I’ve always been a fan of classical mythology, though this tends to manifest itself through adaptations because having tried reading translations of The Iliad and They Odyssey, I found them a little dull… I would never cut it as a classicist.
I was quick to buy The Song of Achilles by Madeline Miller, but delayed reading it because a friend whose opinion I trust made the book sound like Fifty Shades of Troy, all action (if you know what I mean) and no plot. This time they were off the mark.
The Song of Achilles is primarily a love story, yes, but I thought that any sexual allusions were actually pretty tame and completely sympathetic to the story. Miller’s prose is clear and controlled, and the use of Patroclus’ narrative is a masterstroke in characterisation, allowing the reader to grow close to the apparently unremarkable Patroclus who earns the love of a flawed demigod and the wrath of his ambitious mother. As our affection for Patroclus grows, we see each character through his eyes, and share his discomfort as he witnesses the man he loves distorted by his quest for heroism and recognition. As the novel draws towards its inevitable conclusion, the reader is pulled along, unable to resist, wondering which will triumph? Destiny, glory, love?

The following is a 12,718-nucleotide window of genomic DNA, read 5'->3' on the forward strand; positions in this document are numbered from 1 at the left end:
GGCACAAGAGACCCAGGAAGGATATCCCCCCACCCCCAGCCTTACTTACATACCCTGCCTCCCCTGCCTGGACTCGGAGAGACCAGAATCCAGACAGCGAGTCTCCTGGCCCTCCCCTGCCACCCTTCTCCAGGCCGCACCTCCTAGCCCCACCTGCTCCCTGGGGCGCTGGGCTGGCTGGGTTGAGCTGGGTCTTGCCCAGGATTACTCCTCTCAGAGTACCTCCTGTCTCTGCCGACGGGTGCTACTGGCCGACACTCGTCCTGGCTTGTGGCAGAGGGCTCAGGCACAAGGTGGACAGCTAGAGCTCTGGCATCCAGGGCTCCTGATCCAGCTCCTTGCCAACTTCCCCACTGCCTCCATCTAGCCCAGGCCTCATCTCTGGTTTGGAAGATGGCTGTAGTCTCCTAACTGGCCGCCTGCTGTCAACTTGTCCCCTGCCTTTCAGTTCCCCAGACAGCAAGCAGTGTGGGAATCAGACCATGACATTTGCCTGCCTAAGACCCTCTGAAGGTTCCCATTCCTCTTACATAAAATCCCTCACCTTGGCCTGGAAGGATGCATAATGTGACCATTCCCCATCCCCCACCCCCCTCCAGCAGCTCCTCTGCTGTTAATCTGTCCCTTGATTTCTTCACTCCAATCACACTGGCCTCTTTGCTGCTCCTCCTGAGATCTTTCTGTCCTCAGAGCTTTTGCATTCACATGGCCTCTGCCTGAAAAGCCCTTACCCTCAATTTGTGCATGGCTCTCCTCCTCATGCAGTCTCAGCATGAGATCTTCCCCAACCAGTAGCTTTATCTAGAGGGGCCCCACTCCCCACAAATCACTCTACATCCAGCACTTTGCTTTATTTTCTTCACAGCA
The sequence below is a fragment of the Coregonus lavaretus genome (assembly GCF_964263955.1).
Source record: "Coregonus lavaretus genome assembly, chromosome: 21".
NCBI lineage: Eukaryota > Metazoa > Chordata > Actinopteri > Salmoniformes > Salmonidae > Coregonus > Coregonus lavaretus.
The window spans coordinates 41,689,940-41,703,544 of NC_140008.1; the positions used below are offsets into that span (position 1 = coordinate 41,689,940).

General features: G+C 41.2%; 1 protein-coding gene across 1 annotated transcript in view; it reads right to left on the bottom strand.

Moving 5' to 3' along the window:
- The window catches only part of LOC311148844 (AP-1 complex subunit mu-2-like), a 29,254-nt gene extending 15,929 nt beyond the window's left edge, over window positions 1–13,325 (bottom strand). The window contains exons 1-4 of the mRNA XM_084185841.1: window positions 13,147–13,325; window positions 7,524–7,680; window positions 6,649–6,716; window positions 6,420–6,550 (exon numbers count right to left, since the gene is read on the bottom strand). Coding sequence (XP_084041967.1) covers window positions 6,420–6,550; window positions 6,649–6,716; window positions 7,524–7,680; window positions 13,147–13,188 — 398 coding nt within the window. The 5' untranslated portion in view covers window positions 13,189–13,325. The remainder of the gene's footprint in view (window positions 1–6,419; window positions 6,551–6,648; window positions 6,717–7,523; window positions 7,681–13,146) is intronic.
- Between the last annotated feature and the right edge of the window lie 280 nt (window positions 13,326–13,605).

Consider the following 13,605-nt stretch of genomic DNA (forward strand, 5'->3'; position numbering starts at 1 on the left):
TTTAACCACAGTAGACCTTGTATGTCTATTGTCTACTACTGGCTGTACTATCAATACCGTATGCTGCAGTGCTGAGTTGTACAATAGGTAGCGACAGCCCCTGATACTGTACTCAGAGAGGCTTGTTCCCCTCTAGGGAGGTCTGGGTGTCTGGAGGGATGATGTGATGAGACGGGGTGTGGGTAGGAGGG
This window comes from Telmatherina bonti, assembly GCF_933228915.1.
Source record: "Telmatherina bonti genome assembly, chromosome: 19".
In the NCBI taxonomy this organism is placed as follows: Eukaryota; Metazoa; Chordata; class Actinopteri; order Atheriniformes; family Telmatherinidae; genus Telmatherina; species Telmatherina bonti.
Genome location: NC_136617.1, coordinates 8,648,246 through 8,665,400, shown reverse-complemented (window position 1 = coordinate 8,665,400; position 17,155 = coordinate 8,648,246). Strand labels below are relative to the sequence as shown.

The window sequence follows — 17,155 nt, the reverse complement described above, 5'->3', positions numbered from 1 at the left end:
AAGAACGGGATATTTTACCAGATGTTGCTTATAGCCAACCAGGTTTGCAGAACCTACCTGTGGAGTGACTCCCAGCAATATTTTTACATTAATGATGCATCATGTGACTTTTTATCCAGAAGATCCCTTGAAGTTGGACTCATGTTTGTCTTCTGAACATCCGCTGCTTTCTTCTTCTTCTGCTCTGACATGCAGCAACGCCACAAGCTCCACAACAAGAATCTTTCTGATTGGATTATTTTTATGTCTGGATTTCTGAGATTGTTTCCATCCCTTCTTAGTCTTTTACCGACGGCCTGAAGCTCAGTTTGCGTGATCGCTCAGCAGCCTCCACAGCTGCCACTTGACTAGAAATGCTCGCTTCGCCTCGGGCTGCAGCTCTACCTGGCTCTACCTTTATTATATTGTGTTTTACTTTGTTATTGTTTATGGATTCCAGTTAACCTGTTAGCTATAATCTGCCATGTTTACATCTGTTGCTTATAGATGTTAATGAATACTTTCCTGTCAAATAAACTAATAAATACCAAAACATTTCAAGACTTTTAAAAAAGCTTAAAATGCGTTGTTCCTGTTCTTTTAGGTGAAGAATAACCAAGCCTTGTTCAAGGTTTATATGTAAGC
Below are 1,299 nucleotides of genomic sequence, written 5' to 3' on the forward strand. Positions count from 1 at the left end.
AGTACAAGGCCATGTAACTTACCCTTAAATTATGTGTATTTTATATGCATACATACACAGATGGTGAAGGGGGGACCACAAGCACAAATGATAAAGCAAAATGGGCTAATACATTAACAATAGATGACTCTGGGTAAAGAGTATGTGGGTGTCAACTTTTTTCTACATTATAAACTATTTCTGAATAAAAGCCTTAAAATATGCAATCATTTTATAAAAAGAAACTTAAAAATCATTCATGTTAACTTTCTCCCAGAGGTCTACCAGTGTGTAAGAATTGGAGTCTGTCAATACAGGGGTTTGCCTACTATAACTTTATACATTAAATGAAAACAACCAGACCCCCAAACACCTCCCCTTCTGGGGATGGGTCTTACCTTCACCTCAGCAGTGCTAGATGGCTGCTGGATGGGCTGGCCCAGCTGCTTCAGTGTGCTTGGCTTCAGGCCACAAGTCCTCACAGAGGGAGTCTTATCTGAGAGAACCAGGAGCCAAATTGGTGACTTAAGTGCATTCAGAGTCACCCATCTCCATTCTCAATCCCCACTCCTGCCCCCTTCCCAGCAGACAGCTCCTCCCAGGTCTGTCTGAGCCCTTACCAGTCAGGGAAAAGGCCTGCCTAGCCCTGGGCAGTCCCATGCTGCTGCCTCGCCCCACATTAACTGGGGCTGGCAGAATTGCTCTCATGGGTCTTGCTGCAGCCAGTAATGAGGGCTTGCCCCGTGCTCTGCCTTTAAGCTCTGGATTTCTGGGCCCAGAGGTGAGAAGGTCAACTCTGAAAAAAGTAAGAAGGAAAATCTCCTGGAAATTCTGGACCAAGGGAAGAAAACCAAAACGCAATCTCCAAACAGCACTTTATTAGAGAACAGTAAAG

It comes as no surprise to me that this novel won the Orange Prize for Fiction, it is a stunning debut novel and, for me, a far more accomplished adaptation that the likes of Margaret Atwood’s The Penelopiad.
I highly recommend it.